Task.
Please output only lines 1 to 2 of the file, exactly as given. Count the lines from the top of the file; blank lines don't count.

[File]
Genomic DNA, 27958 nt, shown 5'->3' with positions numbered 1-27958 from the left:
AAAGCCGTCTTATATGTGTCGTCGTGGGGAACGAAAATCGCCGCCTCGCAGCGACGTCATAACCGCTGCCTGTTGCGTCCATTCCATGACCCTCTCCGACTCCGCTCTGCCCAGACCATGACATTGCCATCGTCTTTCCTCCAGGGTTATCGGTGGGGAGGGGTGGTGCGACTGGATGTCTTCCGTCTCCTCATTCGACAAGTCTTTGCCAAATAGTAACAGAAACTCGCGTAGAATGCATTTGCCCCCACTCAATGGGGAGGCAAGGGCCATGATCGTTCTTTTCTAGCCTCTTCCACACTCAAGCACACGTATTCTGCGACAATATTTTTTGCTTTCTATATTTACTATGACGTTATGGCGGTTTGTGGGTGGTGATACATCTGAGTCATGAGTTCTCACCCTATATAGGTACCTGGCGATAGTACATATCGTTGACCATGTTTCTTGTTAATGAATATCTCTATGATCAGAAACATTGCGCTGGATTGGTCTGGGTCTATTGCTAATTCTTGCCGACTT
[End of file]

Genomic DNA, 27958 nt, shown 5'->3' with positions numbered 1-27958 from the left:
AAAGCCGTCTTATATGTGTCGTCGTGGGGAACGAAAATCGCCGCCTCGCAGCGACGTCATAACCGCTGCCTGTTGCGTCCATTCCATGACCCTCTCCGACTCCGCTCTGCCCAGACCATGACATTGCCATCGTCTTTCCTCCAGGGTTATCGGTGGGGAGGGGTGGTGCGACTGGATGTCTTCCGTCTCCTCATTCGACAAGTCTTTGCCAAATAGTAACAGAAACTCGCGTAGAATGCATTTGCCCCCACTCAATGGGGAGGCAAGGGCCATGATCGTTCTTTTCTAGCCTCTTCCACACTCAAGCACACGTATTCTGCGACAATATTTTTTGCTTTCTATATTTACTATGACGTTATGGCGGTTTGTGGGTGGTGATACATCTGAGTCATGAGTTCTCACCCTATATAGGTACCTGGCGATAGTACATATCGTTGACCATGTTTCTTGTTAATGAATATCTCTATGATCAGAAACATTGCGCTGGATTGGTCTGGGTCTATTGCTAATTCTTGCCGACTT